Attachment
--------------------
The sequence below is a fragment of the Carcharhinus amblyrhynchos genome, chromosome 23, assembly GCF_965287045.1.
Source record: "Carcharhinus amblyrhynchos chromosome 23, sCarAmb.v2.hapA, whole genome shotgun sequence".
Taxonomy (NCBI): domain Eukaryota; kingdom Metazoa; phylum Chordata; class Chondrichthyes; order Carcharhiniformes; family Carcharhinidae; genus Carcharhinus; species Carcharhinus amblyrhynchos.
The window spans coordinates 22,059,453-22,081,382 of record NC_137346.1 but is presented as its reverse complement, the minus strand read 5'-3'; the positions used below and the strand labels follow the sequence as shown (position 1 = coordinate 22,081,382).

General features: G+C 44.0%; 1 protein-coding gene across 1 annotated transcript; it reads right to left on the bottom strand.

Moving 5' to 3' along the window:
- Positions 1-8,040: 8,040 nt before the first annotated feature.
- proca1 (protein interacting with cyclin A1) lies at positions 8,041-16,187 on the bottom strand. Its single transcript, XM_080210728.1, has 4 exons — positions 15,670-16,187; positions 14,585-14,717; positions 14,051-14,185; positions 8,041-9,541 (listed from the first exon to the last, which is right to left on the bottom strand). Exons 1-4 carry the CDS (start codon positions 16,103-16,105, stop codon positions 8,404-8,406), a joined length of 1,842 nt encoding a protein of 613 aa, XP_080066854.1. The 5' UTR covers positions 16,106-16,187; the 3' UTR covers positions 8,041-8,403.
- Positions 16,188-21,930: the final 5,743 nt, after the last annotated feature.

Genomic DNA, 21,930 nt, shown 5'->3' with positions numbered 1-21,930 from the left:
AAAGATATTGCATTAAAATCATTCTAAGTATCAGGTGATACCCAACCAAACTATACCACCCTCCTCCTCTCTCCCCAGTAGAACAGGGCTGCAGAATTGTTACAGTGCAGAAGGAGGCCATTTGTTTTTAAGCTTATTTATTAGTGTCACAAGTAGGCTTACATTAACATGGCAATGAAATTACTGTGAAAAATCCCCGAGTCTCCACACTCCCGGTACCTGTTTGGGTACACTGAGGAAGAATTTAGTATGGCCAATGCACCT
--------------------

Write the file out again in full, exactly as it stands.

The sequence below is a fragment of the Carcharhinus amblyrhynchos genome, chromosome 23, assembly GCF_965287045.1.
Source record: "Carcharhinus amblyrhynchos chromosome 23, sCarAmb.v2.hapA, whole genome shotgun sequence".
Taxonomy (NCBI): domain Eukaryota; kingdom Metazoa; phylum Chordata; class Chondrichthyes; order Carcharhiniformes; family Carcharhinidae; genus Carcharhinus; species Carcharhinus amblyrhynchos.
The window spans coordinates 22,059,453-22,081,382 of record NC_137346.1 but is presented as its reverse complement, the minus strand read 5'-3'; the positions used below and the strand labels follow the sequence as shown (position 1 = coordinate 22,081,382).

General features: G+C 44.0%; 1 protein-coding gene across 1 annotated transcript; it reads right to left on the bottom strand.

Moving 5' to 3' along the window:
- Positions 1-8,040: 8,040 nt before the first annotated feature.
- proca1 (protein interacting with cyclin A1) lies at positions 8,041-16,187 on the bottom strand. Its single transcript, XM_080210728.1, has 4 exons — positions 15,670-16,187; positions 14,585-14,717; positions 14,051-14,185; positions 8,041-9,541 (listed from the first exon to the last, which is right to left on the bottom strand). Exons 1-4 carry the CDS (start codon positions 16,103-16,105, stop codon positions 8,404-8,406), a joined length of 1,842 nt encoding a protein of 613 aa, XP_080066854.1. The 5' UTR covers positions 16,106-16,187; the 3' UTR covers positions 8,041-8,403.
- Positions 16,188-21,930: the final 5,743 nt, after the last annotated feature.

Genomic DNA, 21,930 nt, shown 5'->3' with positions numbered 1-21,930 from the left:
AAAGATATTGCATTAAAATCATTCTAAGTATCAGGTGATACCCAACCAAACTATACCACCCTCCTCCTCTCTCCCCAGTAGAACAGGGCTGCAGAATTGTTACAGTGCAGAAGGAGGCCATTTGTTTTTAAGCTTATTTATTAGTGTCACAAGTAGGCTTACATTAACATGGCAATGAAATTACTGTGAAAAATCCCCGAGTCTCCACACTCCCGGTACCTGTTTGGGTACACTGAGGAAGAATTTAGTATGGCCAATGCACCT